Director, Marketing and Product Development
Jennifer Austin joined The Alliance in mid-2019, leading the team in managing marketing efforts, including brand strategy, paid advertising, publication relations, social media, and website development.
Before joining The Alliance, Jennifer worked at a number of companies in Chicago and Madison focusing on marketing and strategy development for hospitals and health systems, including Advocate Healthcare (now Advocate Aurora Health), Augusta University Health, and HCA Healthcare.
Jennifer has a master’s degree in Global Marketing, Communications and Advertising from Emerson College and a bachelor’s degree in Art and English from The University of Iowa.
The Alliance is a purchaser of health care services on behalf of our employers. That means that The Alliance is not a typical payer or insurance plan but understanding what health insurance plans are doing is essential to continuing to learn and grow to help our employer-members. Attending the AHIP (America's Health Insurance Plans) Consumer Experience and Digital Health Forum involved a lot of discussion around transparency, benefit plan design, and payment reform – what we consider to be the core drivers that employers can use influence in high-value health care. And most exciting of all, one of AHIP’s panelists, Martin Makary, MD, MPH, said the very thing we know to be true. Employers may be the biggest driver in creating change within health care.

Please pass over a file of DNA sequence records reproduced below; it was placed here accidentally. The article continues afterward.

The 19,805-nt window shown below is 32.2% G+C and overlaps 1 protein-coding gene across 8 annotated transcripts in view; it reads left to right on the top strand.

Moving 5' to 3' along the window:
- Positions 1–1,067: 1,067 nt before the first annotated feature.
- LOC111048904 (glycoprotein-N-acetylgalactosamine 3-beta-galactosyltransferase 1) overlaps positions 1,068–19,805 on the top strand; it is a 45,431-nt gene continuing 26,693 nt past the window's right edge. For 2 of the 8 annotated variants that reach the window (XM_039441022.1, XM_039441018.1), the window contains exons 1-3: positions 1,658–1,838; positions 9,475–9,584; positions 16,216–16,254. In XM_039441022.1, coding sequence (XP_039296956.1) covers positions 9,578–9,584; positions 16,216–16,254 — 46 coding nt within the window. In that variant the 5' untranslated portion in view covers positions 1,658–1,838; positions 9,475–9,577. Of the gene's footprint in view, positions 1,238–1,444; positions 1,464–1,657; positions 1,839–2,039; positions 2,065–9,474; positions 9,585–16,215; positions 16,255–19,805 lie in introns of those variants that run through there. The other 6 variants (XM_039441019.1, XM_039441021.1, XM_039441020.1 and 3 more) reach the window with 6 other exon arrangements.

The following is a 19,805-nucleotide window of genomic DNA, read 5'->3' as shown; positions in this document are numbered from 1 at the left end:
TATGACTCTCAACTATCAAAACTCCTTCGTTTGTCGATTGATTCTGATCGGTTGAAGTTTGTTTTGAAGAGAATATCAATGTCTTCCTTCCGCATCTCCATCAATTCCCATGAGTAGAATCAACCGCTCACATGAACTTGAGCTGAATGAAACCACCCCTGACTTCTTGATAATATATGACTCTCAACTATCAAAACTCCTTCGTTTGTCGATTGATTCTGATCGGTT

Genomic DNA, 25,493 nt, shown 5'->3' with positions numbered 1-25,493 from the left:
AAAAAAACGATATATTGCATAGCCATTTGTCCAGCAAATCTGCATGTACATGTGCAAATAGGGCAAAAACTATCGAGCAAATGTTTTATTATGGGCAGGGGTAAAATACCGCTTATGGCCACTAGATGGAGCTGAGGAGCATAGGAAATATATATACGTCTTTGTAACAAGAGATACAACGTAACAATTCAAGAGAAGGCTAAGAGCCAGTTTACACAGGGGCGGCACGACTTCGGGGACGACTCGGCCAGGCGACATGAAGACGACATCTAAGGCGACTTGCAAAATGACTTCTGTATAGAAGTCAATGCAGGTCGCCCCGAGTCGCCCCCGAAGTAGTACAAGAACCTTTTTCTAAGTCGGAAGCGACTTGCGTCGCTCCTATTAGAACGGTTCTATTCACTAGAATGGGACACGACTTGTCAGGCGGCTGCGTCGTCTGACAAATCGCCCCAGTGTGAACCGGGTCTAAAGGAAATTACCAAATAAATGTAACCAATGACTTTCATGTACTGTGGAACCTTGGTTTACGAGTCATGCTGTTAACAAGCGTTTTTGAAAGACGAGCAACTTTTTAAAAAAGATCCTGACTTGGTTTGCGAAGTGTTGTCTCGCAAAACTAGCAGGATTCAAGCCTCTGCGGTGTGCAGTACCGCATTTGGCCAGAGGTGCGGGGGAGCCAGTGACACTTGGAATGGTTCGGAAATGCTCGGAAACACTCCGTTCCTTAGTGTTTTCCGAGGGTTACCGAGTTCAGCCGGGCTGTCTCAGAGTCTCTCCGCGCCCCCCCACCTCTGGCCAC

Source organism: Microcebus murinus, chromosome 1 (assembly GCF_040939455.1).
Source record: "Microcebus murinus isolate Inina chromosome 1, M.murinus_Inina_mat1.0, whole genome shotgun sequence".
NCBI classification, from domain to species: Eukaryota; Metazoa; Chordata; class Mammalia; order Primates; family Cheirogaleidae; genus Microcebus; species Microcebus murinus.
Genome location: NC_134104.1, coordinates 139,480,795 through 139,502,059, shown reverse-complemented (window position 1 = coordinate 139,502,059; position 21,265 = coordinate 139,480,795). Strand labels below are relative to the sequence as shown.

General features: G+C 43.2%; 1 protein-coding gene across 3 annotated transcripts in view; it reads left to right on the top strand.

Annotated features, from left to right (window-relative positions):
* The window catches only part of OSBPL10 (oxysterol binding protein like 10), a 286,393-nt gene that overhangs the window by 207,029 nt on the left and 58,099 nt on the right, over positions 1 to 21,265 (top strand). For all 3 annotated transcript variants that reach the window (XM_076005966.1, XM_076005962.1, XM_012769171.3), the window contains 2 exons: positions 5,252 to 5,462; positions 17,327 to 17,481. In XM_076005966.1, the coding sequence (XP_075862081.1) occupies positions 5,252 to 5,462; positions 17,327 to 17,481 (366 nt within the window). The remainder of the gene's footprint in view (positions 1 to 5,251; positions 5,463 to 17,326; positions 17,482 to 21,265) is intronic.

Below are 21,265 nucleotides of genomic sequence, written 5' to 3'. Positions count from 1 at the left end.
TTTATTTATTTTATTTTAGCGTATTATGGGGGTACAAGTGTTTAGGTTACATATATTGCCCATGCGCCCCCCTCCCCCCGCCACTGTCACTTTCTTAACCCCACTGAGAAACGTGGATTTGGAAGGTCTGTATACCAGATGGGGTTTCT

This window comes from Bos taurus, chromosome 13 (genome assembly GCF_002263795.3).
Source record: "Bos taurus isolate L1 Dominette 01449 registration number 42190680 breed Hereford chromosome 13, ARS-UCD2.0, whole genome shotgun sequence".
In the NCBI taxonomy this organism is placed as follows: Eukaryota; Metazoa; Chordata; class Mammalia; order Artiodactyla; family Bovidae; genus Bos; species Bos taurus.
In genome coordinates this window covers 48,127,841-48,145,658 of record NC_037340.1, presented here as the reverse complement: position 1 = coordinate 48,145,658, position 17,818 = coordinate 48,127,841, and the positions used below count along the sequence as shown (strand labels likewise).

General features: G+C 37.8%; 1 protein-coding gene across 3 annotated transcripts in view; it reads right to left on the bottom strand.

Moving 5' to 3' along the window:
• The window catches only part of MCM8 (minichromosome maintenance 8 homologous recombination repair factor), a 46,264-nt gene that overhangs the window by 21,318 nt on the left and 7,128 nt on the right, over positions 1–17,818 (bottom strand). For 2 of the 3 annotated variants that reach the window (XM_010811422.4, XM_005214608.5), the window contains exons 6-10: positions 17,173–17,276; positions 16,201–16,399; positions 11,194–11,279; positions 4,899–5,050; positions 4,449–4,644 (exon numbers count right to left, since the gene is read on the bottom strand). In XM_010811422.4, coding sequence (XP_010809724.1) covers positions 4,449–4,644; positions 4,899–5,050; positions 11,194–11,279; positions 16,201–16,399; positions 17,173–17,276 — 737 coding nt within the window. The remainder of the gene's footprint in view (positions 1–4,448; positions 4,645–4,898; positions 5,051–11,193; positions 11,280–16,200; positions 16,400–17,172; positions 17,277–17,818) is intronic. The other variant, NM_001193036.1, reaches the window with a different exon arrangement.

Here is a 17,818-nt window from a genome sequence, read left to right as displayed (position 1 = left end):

Data was a major theme at the conference. Not just for consumers, who want access to their own health data, but also for doctors and employers to have greater access to claims data. Farzad Mostashari, MD, ScM talked about how claims data could help predict patient outcomes by analyzing medical errors and oversights. He suggested that there isn’t greater availability to this data because people are okay with the status quo, quoting Upton Sinclair. “It is difficult to get a man to understand something when his salary depends upon his not understanding it.” Salaries depend on keeping data hidden, so it remains unavailable to those that might benefit from it most.
Dr. Mostashari believes, in the end, that all the worries about price transparency will have the same outcome as the transparency around clinical data. “It will be fine.” Every other industry that has gotten more transparency has seen more innovation, so he thinks it will improve health care.